nearly cited george’s death of rnb except i haven’t read it in ~20 yrs and couldn’t remember his take on george michael or luther vandross or anita baker or jimmy jam & terry lewis or whether or not new jack swing even enters into it (do remember his concern over michael jackson and prince’s playing to a white audience).

  20. 45
    MichaelH on 1 Dec 2009 #

    @ my own 43: sorry, should be “cause in 87”.

  21. 46
    Lena on 1 Dec 2009 #

    The death of Reaganrock is from Popstrology, which Ian Van Tuyl wrote a few years ago; he ends the book with Richard Marx, in 1989, but specifically says that it took Michael AND Guns ‘n’ Roses to eliminate the compromise of corporate ‘rock’ that had (partially, I’ll admit) taken over the charts. I mentioned 1991 to specifically show the gulf between the singles and the albums.

    (I agree that nothing is ever really ‘killed off’ in music as much as it becomes deeply uncool/unfashionable to the ‘kids’ – and can be rescued/resurrected a generation later, much to the perplexment and even dismay of those who never liked it in the first place.)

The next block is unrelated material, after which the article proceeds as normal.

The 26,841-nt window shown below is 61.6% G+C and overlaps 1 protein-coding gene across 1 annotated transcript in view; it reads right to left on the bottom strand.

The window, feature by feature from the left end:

22. 47
    MichaelH on 1 Dec 2009 #

    @46 … doesn’t necessarily make him right, though!

  23. 48
    MichaelH on 1 Dec 2009 #

    PS Is the book still in print? Be curious to read it.

  24. 49
    Lena on 4 Dec 2009 #

    It is a fine book and it’s definitely available from amazon on either side of the Atlantic – here’s the UK link. I wish a UK chart version of it existed, I might have to write it myself!

  25. 50
    wichita lineman on 4 Dec 2009 #

    The idea of Guns’n’Roses killing off corporate rock is a little odd. They may have dissed the man but musically it was all so stagnant*. I know it’s just me…

    Easier to spot in Britain I’d say, Lena – corporate ‘pop’ effectively on borrowed time once Happy Mondays/Stone Roses appeared on the same TOTP in ’89 (opens small can of worms, stands back…)

    *I’d take Richard Marx’s Hazard over the entire G’n’R catalogue.

  26. 51
    AndyPandy on 4 Dec 2009 #

    But it’s hard to see the Stone Roses as exactly breaking boundaries – unless we’re talking boundaries that had already been broken about 20 years before. (And their TOTP appearance hardly put them on the lips of the nation in 1989 or even gave them a very big hit).